Saturday, 3 Dec 2022

Hands-On With Fuser: Harmonix Is Bringing DropMix Back From The Dead

Fuser debuted at PAX East in Boston last weekend to an excited but mystified crowd. The music mixing rhythm game is the latest in a decades-long series of audio games from Harmonix, the developers behind Rock Band, Audica, and Dance Central just to name a few. Fuser is a difficult game to grasp until you get your hands on it – that is, unless you’re familiar with Harmonix’s now-defunct collectible card game DropMix. Fuser borrows both the tech and visual style of DropMix, recreating the game’s music-making strategy experience as a crowd-pleasing rhythm game.

What Is DropMix?

DropMix was a game developed by Harmonix and published by Hasbro in 2017 that used NFC-embedded playing cards to create unique music from the individual components of popular songs. Each DropMix card represented a stem of a song, meaning 1 song would be split into 4-6 separate cards depending on the composition: 1 for vocals, 1 for rhythm guitar, 1 for drums, 1 for the bassline, etc. When players drop a card onto the DropMix board the tempo and key of the stem are automatically adjusted to fit into the song being created.

You could, for example, play the card for the lyrics from Sia’s “Chandelier”, the guitar from The Jackson 5’s “I Want You Back”, the horns from Ricky Martin’s “La Mordidita” and the drums from Rum DMC’s “It’s Tricky” and the game could automatically rebalance all of those stems into an actual song. Dropping a new card on the board would instantly remix the song with the new stem. It was a fascinating piece of technology that made for a great party game and an addictive new card game to collect.

Unfortunately, the hype for DropMix quickly fizzled out, in no small part thanks to the extinction on Toys “R” Us in the United States (where many exclusively DropMix sets were sold) and the sales never justified a third series of the game. The final DropMix set released in April 2019.

Fuser Is DropMix’s Second Chance

DropMix had a few different game modes that were all fun but forgettable. All of the cards had a number value and could only be played in ascending order as players competed to fill the board with their own cards and collect points. Fuser uses the exact same music mixing technology but reinvents DropMix as a rhythm game.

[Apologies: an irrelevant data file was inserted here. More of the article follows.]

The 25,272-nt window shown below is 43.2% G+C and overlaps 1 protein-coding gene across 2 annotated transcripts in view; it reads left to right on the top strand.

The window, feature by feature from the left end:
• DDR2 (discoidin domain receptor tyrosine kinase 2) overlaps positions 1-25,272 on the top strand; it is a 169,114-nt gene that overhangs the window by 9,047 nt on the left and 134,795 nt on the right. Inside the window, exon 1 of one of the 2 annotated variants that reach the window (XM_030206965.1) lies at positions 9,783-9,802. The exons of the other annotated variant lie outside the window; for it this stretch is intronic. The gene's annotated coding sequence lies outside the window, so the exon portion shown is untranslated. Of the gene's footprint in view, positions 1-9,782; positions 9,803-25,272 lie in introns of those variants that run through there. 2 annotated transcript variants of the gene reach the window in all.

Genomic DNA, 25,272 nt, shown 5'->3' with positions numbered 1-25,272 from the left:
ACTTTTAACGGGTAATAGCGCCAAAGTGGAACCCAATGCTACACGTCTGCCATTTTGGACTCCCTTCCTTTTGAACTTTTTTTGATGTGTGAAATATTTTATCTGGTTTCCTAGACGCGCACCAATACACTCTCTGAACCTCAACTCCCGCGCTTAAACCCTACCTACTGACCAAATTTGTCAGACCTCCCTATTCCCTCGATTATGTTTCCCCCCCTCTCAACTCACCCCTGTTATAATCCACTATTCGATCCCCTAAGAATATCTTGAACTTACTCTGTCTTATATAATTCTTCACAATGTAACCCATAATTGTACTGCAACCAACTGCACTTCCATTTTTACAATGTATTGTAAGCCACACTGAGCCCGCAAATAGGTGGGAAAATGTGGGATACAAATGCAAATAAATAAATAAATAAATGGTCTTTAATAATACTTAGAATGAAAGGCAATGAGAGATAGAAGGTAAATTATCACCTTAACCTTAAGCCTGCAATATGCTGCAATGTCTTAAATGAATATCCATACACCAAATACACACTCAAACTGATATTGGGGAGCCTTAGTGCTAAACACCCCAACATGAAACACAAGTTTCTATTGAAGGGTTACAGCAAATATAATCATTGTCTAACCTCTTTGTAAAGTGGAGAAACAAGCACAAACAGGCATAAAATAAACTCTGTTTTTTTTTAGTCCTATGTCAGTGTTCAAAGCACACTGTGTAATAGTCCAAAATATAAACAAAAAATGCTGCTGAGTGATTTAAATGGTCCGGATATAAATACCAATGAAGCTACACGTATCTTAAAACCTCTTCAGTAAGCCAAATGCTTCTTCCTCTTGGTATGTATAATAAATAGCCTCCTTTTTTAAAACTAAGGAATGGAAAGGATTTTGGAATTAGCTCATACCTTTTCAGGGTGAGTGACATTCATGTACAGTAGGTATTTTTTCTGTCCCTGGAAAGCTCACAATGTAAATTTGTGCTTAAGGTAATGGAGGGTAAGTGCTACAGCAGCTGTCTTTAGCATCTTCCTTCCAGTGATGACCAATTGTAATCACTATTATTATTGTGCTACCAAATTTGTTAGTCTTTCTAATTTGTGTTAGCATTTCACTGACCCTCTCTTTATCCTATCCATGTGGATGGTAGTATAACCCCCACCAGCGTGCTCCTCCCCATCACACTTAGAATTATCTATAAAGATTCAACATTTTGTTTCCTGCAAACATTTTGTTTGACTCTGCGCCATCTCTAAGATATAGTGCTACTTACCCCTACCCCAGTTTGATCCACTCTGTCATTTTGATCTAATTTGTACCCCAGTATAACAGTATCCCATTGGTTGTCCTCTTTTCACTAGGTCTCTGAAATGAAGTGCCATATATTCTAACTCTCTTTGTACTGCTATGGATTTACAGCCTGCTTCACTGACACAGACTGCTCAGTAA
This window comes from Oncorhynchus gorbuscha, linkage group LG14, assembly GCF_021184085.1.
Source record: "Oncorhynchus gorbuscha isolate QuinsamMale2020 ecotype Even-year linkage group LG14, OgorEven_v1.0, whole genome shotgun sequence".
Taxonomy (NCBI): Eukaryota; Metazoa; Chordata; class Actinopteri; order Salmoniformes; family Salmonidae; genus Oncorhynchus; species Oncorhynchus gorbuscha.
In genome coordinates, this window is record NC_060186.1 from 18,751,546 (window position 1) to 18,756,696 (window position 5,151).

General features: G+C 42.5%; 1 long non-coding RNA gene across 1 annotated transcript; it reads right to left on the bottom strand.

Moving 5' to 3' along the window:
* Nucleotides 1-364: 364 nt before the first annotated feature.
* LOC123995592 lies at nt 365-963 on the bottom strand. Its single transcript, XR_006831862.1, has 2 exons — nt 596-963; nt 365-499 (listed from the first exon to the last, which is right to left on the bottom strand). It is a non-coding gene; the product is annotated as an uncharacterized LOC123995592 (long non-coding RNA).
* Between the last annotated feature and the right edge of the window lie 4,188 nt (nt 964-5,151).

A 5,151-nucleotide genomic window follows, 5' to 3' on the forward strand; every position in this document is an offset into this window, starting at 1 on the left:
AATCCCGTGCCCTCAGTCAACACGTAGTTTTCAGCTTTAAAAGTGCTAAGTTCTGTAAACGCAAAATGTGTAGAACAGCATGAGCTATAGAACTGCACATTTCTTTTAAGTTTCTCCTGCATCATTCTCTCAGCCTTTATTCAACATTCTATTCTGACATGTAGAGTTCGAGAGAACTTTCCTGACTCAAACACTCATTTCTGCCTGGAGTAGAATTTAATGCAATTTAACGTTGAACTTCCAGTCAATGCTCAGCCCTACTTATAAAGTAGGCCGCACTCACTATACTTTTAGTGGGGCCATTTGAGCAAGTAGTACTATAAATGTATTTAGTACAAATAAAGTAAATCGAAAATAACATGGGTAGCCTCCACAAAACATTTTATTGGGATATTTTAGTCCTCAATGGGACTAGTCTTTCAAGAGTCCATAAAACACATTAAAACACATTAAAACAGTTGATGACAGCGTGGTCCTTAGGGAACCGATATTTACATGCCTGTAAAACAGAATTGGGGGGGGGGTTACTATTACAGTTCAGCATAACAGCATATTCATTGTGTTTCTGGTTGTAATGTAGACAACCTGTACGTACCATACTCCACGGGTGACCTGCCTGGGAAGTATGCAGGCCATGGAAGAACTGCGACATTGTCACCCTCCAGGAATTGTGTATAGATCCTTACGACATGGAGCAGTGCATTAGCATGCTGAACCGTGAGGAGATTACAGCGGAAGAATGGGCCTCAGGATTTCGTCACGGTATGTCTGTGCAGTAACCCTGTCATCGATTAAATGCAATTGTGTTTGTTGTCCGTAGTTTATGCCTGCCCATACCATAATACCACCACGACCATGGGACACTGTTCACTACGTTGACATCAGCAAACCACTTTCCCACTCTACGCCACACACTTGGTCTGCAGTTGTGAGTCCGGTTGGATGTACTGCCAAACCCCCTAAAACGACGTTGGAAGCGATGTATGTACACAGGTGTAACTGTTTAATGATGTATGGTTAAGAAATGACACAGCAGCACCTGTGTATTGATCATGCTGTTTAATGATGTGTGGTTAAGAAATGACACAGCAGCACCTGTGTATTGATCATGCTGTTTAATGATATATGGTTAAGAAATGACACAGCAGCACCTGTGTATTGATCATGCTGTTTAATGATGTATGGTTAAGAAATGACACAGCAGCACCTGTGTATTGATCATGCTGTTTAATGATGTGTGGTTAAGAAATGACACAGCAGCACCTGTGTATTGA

The songs that can be sampled are at the top of the screen and, unlike DropMix, you can pull any of the stems from the available songs whenever you’d like. The audience will make requests such as “rock guitar” or “80s drums” and players need to quickly sort through the available songs, select the correct stem, and then drop it onto a slot at the bottom of the screen to add the request to the mix. There is a tempo bar in the center and the game rewards you bonus points for dropping stem on the downbeat.

It takes a lot of practice, even for someone who has played DropMix, because the interface is pretty difficult to parse. There are 8 songs listed at the top of the screen and only the name, artist, album cover, and available stems are visible, so if a player isn’t familiar with the genre or year the song came out they’ll need to scroll over each song to read the info. Between swapping pages, scrolling over songs, and trying to click, drag, and drop the stems onto the right spot, I was really wishing I could play with a mouse instead of a controller. I’m not totally sold on the game’s interface right now and I found that trying to wrangle the cursor distracted me a lot from enjoying the music I was creating.

The Best Rhythm Game For Streaming

Fuser stands out from past music game phenomenons like Guitar Hero and Rock Band because it’s a creative experience rather than a skill-based one. I don’t suspect we’ll be seeing people play Fuser like the Guitar Hero wizards going flawless expert on “Through the Fire and the Flames.” Rather, Fuser is a party game that is as fun to spectate as it is to play. I think Harmonix knew what they were doing when they decided to make audience participation the central mechanic of the game.

Crowd Control has figured how to make audience engagement fun for livestreamers by giving them tools to directly interact with the games being played. Twitch seems to have caught on to the trend as well, with the introduction of channel points recently. Fuser seems in some ways like a game made for streaming. Every streamer gets to feel like a DJ putting on a show for their audience, and every viewer can put in their request and feel like their part of the song being made. Fuser has a ton of potential, and I personally am glad to see the DropMix tech isn’t going to waste.

We don’t have a release date announced, but Fuser will be coming to Xbox, PS4, Switch, and PC later this year.

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